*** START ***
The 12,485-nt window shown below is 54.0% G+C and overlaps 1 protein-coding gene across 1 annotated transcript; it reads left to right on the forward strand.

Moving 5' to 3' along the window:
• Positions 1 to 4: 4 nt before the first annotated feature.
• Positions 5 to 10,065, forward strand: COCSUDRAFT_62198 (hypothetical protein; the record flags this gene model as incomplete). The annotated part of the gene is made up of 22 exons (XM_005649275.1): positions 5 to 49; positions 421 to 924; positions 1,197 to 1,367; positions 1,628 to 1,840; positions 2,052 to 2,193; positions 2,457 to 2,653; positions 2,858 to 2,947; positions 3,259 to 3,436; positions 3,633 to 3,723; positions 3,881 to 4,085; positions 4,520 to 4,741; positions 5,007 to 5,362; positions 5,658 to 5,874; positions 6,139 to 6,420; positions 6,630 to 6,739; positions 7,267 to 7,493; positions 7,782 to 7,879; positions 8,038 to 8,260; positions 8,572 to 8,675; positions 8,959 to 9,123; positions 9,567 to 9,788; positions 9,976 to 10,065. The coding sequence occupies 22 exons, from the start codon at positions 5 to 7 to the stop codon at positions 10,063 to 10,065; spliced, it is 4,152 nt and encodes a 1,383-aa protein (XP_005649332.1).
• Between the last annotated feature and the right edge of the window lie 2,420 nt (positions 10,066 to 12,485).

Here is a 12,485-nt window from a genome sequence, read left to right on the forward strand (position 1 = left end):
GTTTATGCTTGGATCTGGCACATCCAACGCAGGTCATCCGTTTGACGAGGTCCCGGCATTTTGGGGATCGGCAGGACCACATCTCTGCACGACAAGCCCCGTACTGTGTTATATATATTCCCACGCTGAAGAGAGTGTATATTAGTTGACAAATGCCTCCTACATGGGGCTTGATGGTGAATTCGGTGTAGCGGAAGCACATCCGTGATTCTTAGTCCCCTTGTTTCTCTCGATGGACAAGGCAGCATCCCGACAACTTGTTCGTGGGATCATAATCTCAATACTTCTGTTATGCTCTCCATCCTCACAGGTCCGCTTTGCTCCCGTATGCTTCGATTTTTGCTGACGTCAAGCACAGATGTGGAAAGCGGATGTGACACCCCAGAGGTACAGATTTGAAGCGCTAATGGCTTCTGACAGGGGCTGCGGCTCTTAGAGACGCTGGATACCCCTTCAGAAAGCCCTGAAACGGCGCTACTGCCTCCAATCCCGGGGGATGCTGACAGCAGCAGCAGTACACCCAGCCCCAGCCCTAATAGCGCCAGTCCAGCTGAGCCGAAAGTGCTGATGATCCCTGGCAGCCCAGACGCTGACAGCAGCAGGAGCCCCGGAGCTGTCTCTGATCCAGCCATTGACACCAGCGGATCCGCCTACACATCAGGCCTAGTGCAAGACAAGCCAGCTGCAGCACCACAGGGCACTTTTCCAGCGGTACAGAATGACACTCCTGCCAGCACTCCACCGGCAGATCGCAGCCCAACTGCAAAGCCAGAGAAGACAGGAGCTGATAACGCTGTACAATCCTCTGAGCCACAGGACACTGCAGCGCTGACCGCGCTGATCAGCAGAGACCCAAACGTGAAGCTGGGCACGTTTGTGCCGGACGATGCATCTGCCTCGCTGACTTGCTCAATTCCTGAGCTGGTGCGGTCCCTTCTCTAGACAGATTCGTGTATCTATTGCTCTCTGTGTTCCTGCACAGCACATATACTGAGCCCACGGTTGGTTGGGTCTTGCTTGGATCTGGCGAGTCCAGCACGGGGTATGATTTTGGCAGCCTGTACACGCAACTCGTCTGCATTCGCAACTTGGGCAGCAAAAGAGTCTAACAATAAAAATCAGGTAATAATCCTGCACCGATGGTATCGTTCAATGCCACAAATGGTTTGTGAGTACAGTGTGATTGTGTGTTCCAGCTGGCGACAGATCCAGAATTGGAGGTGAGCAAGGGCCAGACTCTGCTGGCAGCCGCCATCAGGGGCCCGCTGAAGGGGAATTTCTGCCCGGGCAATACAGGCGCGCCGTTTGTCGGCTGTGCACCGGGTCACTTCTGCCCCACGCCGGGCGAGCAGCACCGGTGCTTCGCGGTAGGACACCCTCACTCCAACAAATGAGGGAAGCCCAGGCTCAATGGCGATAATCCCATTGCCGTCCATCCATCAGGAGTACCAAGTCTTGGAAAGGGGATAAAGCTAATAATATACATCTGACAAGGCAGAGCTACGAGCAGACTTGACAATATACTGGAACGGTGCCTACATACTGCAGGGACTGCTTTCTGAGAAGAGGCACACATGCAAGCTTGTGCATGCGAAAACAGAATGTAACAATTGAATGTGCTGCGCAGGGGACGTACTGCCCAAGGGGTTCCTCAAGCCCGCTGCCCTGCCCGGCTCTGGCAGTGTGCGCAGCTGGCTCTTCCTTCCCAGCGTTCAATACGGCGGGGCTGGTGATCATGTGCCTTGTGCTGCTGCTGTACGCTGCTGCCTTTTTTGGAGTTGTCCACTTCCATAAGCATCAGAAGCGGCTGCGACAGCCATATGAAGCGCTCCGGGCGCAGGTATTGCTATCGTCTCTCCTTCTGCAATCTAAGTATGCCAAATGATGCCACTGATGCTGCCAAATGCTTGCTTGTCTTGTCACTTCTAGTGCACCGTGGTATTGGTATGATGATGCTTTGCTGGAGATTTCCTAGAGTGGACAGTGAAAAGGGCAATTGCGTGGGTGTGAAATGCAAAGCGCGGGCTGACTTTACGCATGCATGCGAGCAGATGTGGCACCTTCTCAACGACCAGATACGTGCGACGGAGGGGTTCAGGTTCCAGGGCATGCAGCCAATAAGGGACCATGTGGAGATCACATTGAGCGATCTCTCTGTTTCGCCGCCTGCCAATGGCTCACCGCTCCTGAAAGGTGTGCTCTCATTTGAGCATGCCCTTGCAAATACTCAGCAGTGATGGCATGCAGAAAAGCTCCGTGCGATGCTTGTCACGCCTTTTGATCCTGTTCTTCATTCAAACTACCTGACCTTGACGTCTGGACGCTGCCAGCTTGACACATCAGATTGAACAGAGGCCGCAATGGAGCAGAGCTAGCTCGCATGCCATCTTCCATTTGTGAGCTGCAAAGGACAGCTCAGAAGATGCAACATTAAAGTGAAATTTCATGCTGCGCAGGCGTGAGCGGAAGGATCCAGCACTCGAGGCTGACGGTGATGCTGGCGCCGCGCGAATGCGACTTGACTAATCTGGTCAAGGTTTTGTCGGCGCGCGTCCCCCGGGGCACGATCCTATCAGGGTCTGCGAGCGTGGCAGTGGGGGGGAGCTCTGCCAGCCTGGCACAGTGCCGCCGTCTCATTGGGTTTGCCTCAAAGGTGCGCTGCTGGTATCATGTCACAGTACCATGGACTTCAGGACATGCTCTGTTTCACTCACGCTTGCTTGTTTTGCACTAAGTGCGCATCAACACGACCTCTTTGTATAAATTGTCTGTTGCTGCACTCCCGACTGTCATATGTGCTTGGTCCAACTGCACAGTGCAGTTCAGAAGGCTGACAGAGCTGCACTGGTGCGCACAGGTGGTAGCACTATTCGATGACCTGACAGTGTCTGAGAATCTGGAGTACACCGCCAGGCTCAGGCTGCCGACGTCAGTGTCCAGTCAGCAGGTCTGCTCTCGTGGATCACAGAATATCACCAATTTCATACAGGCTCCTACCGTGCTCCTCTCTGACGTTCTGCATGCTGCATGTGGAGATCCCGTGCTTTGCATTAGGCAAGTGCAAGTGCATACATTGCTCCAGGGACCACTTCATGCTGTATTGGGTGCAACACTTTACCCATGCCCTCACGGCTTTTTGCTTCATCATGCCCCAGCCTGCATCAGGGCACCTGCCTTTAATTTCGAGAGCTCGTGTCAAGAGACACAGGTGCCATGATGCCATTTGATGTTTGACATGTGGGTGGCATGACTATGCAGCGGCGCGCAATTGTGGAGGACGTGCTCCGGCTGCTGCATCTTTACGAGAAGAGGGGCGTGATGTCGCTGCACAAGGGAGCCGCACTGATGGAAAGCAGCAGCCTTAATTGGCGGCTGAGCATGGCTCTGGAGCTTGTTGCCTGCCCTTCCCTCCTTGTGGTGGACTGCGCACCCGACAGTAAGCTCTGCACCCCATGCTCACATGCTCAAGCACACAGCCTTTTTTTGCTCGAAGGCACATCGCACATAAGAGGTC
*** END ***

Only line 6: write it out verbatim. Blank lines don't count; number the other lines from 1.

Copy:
Here is a 12,485-nt window from a genome sequence, read left to right on the forward strand (position 1 = left end):